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post-24355-0-52548100-1420800713.png

 

 

Then out spake brave Horatius, the Captain of the Gate:


"To every man upon this earth death cometh soon or late.
And how can man die better than facing fearful odds,


For the ashes of his fathers, and the temples of his gods."

 

 

 

 

 

 


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Most likely this is a case of mistaken identity. The USAF gold colored service cap insignia has been thoroughly kicked around in this topic and others but the two-pin and clutch-back version has never been attributed to USAF wear. This insignia was identified elsewhere on the Forum as being an authorized insignia for Army enlisted women (probably on the woman's black beret in use ca. 1975 - 1984). Link here and also see Emerson: Encyclopedia of U.S. Army Insignia and Uniforms, p 554.

 

Thanks for the information. Now I know what to look for.


Thanks,

Larry Neal

Collect - WWII Military Railway and Railway Battalion DIs and Manuals, USAF Uniforms and Manuals 1940s - 1960s and USAF patches from NC, SC and VA bases.

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Here are a few of my recent purchases...

These are from the same airman Michael J. Dupay. 15 May 1946- 30 Apr 2008 Request for military record pending.

016.jpg Sateen uniform dated 1969

014.jpg Winter weight wool uniform with flight cap dated 1969

012.jpg Summer weight polyester uniform dated 1968 with wool service cap dated 1968 with rain cover

015.jpg Wool overcoat dated 1968

 

Aviation Cadet uniform, various course papers and items from A/C Stanley E. Petersen Class 51-H Randolph Field, TX

002-1.jpg

Ike style wool uniform dated May 2, 1949 with flight cap, mini officer cap badge and student name tag. Course notebooks, address books, Compass Headings cadet handbook, January 12, 1951 San Antonio newspaper, T-6 Student Checklist

004-1.jpg

005-1.jpg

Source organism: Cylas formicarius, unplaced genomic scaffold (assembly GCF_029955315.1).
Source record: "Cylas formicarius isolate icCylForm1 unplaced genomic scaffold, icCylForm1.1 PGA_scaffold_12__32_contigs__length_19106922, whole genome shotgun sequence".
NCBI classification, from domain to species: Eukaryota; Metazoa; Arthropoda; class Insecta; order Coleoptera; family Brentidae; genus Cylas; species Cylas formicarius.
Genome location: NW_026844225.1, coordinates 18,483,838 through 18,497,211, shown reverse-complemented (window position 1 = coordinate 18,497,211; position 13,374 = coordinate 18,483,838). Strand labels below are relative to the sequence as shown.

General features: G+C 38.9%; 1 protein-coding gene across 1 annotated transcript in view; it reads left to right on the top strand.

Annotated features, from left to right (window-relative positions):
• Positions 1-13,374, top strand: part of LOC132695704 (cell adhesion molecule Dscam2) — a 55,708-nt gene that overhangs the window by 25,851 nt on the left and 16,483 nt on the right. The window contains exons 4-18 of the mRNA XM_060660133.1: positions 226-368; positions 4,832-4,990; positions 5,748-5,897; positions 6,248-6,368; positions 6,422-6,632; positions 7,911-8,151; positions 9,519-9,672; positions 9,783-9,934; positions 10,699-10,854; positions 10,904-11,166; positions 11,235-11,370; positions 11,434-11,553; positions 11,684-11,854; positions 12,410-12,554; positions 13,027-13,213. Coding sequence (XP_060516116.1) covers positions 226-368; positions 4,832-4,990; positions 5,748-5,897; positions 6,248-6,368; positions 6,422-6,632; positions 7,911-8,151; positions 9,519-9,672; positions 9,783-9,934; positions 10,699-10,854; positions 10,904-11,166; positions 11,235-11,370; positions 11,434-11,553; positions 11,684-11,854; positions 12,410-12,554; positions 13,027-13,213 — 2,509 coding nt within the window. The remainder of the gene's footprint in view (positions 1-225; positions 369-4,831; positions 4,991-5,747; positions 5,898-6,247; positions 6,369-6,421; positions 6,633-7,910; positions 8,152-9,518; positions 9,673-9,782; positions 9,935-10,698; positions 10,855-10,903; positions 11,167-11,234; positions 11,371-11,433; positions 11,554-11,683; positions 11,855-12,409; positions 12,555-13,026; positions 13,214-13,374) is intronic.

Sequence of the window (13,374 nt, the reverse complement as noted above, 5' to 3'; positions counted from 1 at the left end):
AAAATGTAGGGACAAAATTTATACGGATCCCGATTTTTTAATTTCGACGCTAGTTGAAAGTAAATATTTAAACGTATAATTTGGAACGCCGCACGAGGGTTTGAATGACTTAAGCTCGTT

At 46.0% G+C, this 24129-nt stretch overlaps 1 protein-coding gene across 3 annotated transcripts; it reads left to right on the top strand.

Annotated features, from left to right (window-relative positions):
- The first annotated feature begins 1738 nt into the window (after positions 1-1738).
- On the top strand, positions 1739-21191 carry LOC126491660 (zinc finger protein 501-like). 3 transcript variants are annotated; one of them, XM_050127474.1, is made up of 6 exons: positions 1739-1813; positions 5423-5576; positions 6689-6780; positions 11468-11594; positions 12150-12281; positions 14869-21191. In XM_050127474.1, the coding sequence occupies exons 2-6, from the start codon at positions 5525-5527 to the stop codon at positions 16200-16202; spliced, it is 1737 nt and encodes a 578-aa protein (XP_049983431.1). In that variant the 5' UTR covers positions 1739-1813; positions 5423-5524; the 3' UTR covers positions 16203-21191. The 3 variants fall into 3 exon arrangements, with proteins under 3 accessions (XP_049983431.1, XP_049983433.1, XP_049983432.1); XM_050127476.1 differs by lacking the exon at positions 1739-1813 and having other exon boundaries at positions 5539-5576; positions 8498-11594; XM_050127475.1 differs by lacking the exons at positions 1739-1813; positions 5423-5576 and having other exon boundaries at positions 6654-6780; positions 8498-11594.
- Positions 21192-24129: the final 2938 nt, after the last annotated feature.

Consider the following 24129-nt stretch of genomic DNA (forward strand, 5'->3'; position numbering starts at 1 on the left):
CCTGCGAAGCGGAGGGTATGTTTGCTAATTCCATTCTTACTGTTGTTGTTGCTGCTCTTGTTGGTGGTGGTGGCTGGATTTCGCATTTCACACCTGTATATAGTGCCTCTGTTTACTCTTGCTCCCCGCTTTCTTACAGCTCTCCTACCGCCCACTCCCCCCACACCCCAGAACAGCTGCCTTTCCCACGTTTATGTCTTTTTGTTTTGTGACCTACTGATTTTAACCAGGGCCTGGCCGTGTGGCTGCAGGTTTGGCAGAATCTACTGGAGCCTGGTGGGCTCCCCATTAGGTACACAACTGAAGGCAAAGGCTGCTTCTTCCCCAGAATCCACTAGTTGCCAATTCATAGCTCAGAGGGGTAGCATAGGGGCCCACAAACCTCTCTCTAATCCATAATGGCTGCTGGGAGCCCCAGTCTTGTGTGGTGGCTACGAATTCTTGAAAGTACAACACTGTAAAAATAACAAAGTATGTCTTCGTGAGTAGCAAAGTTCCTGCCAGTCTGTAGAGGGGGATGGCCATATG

-Sarah

 

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Looks like Dupay's Airman Basic fatigue shirt was during his Air Training Command assignment. Wonder what he did in that Command... probably ca. 1963-68 or so.


HONORING FAMILY LtCol Wm Russell (1679-1757) VA Mil; Pvt Zachariah McKay (1714-97) Frederick VA Mil; BrigGen Evan Shelby, Jr (1719-94) VA Mil; Pvt Vincent Hobbs (1722-1808) Wythe VA Mil; Pvt Hugh Alexander (1724-77); Lt John R. Litton (1726-1804); Bvt BrigGen/Col Wm W. Russell (1735-93) 5th VA Rgmt; Lt James Scott (1736-1817); Capt John Murray, Sr (1747-1833); Capt John Sehorn, Sr (1748-1831) VA Mil; Pvt Corbin Lane (1750-1816) Franklin/TN Mil; Cpl Jesse D. Reynolds (1750-1836) 5th VA Rgmt; Capt. Solomon C. Litton (1751-1844); 1Lt Christopher Casey (1754-1840) SC Mil; Pvt Mark Adams (1755-1828); Pvt Randolph White (1755-1831) Bailey's Co. VA Rgmt; Capt. John R. Russell (1758-1838); Pvt Joseph T. Cooley (1767-1826) Fort Hempstead Mil; Pvt Thomas Barron (1776-1863) 1812; Capt. John Baumgardner (1787-1853) VA Mil; Pvt Joel Estep (1828-1864) Co B 5th KY Inf CSA & US; Pvt George B. Bell (1833-1910) Co C 47th IL Inf US; Cpl Daniel H. Barron (1838-1910) Co B 19th TN Rgmt Inf CSA; Capt Richard K. Kaufman (1908-1946) 7th PRG/3rd AF CCU; T-5 Vernon L. Bell (1926-95) 1802nd Spec Rgmt; PO2 Murray J. Heichman (1932-2019) HQSB/MCRD; PFC Jess Long (1934-2017) US Army; PFC Donald W. Johnson (1931-) 43rd ID HQ; A1C Keith W. Bell (1931-2011) 314th TCW; A3C Michael S. Bell (1946-) 3346th CMS; A1C Sam W. Lee (1954-2017) 2d BW; AW3 Keith J. Price (1975-) VP-10; 1Lt Matthew Wm Bell (1985-) 82nd Abn/SOC








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Looks like Dupay's Airman Basic fatigue shirt was during his Air Training Command assignment. Wonder what he did in that Command... probably ca. 1963-68 or so.